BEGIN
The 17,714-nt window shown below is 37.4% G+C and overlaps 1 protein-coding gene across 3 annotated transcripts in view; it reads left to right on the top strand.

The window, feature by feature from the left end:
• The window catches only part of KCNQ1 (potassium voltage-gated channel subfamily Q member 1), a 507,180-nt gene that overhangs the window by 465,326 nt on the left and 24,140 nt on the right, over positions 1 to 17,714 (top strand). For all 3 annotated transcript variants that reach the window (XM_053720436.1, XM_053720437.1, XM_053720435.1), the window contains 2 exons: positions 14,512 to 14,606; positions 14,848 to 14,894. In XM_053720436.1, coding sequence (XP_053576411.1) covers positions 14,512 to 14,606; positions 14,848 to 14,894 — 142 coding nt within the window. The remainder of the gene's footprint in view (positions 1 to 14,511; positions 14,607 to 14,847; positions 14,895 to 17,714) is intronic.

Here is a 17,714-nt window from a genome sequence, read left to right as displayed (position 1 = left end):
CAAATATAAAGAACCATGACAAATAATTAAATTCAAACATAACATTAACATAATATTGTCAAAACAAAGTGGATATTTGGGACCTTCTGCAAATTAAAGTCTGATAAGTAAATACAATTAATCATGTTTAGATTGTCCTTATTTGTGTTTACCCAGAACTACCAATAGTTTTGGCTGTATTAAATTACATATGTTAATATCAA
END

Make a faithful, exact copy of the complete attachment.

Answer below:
The 17,714-nt window shown below is 37.4% G+C and overlaps 1 protein-coding gene across 3 annotated transcripts in view; it reads left to right on the top strand.

The window, feature by feature from the left end:
• The window catches only part of KCNQ1 (potassium voltage-gated channel subfamily Q member 1), a 507,180-nt gene that overhangs the window by 465,326 nt on the left and 24,140 nt on the right, over positions 1 to 17,714 (top strand). For all 3 annotated transcript variants that reach the window (XM_053720436.1, XM_053720437.1, XM_053720435.1), the window contains 2 exons: positions 14,512 to 14,606; positions 14,848 to 14,894. In XM_053720436.1, coding sequence (XP_053576411.1) covers positions 14,512 to 14,606; positions 14,848 to 14,894 — 142 coding nt within the window. The remainder of the gene's footprint in view (positions 1 to 14,511; positions 14,607 to 14,847; positions 14,895 to 17,714) is intronic.

Here is a 17,714-nt window from a genome sequence, read left to right as displayed (position 1 = left end):
CAAATATAAAGAACCATGACAAATAATTAAATTCAAACATAACATTAACATAATATTGTCAAAACAAAGTGGATATTTGGGACCTTCTGCAAATTAAAGTCTGATAAGTAAATACAATTAATCATGTTTAGATTGTCCTTATTTGTGTTTACCCAGAACTACCAATAGTTTTGGCTGTATTAAATTACATATGTTAATATCAA